Johns Hopkins All Children's Hospital

Cystic Fibrosis Center

The Cystic Fibrosis Center at Johns Hopkins All Children’s Hospital diagnoses and treats newborns to young adults with cystic fibrosis.

The Cystic Fibrosis Center at Johns Hopkins All Children’s Hospital consists of highly qualified physicians and medical staff committed to improving the lives of patients with cystic fibrosis (CF). We provide treatment, education and dietary services for both inpatients and outpatients and support patients from initial diagnosis to the transition to adult care. Our center also provides access to the latest research discoveries, clinical research trials and evidence-based clinical management. We understand that early diagnosis of CF can prevent serious, lifelong problems. That’s why our team has access to newborn screenings that show any signs of CF and can provide immediate care and education to patients and their families.

Our program is nationally accredited by the Cystic Fibrosis Foundation as a Cystic Fibrosis Care Center. The program is also a Cystic Fibrosis Foundation-designated Therapeutic Development Center and specializes in clinical trials to evaluate the safety and efficacy of new therapies.

In addition to our comprehensive care, we have access to pediatric specialists and subspecialists throughout our hospital and can provide a seamless transition for patients who need additional specialty care beyond our services.

What is Cystic Fibrosis?

Cystic Fibrosis is a genetic disease that causes persistent lung infections and limits the ability to breathe over time. It affects the body by producing thick mucus in varying organ systems which can cause chronic sinus tract infections, respiratory infections, malabsorption disorders, increased metabolic demand, pancreatic dysfunction and potential sterility in males. There are more than 2,100 known genetic mutations that cause CF, with the most common being F508del.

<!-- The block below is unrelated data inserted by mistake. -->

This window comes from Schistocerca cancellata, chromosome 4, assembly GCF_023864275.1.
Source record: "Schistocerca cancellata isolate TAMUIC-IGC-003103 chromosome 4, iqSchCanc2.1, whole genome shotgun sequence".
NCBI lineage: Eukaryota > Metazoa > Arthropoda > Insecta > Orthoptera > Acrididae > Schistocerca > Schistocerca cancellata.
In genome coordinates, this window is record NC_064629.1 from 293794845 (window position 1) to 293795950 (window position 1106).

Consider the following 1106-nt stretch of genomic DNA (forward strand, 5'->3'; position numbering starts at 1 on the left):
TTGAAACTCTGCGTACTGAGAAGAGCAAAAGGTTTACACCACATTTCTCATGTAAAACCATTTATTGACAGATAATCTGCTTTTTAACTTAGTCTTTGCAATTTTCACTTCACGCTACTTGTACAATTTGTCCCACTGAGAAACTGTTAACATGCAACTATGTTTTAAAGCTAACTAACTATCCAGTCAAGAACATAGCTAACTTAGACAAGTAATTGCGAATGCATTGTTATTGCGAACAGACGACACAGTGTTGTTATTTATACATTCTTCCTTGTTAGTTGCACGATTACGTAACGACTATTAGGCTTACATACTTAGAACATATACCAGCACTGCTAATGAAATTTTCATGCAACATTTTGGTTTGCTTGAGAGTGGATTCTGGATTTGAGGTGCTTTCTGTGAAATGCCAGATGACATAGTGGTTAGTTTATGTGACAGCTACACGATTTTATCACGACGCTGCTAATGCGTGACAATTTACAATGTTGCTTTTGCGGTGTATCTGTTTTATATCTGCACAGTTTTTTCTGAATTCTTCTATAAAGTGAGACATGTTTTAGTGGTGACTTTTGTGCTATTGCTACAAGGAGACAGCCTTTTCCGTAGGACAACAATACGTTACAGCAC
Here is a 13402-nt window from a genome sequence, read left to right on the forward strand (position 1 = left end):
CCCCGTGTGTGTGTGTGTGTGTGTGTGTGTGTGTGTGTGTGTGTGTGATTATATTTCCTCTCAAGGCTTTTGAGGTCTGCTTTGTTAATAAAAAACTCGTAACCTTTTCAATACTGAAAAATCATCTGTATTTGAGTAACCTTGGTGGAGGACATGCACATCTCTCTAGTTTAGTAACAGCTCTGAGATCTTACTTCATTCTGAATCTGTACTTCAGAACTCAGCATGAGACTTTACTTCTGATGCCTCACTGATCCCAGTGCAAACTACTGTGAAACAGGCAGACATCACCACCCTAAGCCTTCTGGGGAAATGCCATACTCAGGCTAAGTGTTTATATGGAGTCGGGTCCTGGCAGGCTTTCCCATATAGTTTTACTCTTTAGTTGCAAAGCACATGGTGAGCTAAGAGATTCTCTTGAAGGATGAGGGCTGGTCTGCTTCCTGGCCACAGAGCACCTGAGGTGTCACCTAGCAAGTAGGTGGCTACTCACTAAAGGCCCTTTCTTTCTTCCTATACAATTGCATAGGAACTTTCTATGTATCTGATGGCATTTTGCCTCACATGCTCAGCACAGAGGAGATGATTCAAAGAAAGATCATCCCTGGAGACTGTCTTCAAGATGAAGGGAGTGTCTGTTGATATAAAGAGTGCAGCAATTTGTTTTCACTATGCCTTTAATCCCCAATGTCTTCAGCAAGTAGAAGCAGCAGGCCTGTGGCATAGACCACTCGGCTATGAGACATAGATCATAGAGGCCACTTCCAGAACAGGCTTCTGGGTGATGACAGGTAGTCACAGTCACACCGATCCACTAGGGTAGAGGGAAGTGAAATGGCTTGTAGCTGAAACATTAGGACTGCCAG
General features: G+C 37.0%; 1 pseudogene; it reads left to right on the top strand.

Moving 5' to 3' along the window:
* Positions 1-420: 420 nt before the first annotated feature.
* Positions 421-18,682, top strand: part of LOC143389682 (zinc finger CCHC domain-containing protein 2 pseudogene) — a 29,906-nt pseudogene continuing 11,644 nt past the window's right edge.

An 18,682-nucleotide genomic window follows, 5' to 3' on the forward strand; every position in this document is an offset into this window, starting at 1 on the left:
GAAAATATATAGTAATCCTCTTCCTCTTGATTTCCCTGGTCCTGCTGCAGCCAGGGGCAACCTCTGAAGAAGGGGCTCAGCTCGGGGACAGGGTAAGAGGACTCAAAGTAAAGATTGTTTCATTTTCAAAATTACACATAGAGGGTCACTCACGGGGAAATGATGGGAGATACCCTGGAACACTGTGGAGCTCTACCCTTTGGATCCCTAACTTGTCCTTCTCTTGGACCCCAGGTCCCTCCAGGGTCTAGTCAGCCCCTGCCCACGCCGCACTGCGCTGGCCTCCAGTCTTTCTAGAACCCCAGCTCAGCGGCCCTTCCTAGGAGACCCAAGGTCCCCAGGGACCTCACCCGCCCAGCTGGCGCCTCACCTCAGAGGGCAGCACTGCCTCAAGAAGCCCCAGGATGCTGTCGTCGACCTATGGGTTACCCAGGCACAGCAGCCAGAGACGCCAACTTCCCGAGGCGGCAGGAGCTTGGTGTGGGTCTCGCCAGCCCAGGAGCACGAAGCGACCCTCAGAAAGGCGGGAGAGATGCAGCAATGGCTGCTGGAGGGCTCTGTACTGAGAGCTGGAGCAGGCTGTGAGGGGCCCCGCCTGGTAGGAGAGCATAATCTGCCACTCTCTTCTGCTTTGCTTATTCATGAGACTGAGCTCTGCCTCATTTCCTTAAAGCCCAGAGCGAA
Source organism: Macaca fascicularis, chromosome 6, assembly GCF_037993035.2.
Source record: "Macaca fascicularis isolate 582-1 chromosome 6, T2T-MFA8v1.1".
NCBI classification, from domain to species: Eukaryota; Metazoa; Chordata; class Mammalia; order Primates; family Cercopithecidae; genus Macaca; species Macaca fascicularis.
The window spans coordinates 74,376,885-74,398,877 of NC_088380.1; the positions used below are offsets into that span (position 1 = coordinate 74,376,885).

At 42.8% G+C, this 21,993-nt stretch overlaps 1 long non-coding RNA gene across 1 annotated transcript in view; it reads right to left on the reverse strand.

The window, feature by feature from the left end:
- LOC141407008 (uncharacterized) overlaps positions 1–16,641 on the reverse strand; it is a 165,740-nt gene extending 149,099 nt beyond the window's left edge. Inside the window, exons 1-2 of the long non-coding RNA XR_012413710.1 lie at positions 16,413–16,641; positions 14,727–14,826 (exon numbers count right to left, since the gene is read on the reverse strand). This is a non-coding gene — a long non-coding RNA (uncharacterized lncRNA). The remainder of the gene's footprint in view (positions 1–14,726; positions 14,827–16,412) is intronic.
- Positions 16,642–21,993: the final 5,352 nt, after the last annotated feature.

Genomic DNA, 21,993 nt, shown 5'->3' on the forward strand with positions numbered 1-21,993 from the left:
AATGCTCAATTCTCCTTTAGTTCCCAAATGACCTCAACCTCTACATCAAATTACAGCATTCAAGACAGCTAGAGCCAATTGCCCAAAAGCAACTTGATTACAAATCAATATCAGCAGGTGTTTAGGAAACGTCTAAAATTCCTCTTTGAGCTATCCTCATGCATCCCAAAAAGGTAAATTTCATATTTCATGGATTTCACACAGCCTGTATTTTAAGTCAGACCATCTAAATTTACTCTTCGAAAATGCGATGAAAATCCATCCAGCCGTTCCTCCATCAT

A child inherits CF when one parent is a carrier and then passes the defective gene to the child. If both parents are carriers, there is a 25 percent chance (1 in 4) that a child will have CF. There is a 50 percent chance (2 in 4) that the child will carry one copy of a gene, and a 25 percent chance (1 in 4) that the child will not have CF or be a carrier.

The symptoms and severity of CF vary. If more severe, CF can cause serious lung and digestive problems. If the disease is mild, symptoms may not show up until the teen or adult years.

Resources

National Heart, Lung, and Blood Institute
Learn about CF causes, signs, symptoms and more. Learn More>>

Cystic Fibrosis Foundation
Get more information on CF, its diagnosis, what to expect and more. Learn More>>
 

Questions? Give us a call.

For more information about our center and services or to schedule an appointment at one of our Outpatient Care locations, please call 727-767-3995.

Locations

St. Petersburg

Johns Hopkins All Children's Hospital Main Campus
2nd Floor Specialty Care Clinic 

601 5th Street South
St. Petersburg, Fl 33701

Hours by appointment only:
Monday - Friday, 9 a.m.-4 p.m.

Sarasota

Johns Hopkins All Children's Outpatient Care Center
5881 Rand Blvd
Sarasota, Fl 34238

Hours by appointment only:

Fourth Tuesday of every month
8 a.m.-5 p.m.

 

Tampa

Johns Hopkins All Children's Outpatient Care Center
12220 Bruce B Downs Boulevard
Tampa, FL 33612

Hours by appointment only:
First Tuesday of every month
8 a.m.-5 p.m.

 

Adult Cystic Fibrosis Affiliate

Tampa General Hospital/USF Health Center for Advanced Lung Disease
 

Team:
Dr. Kapilkumar Patel
Dr. Monvasi Pachinburavan
Suzanne Roberson, BSN CCRP
Adult CF Coordinator/Research Nurse
Office phone: 813-844-7179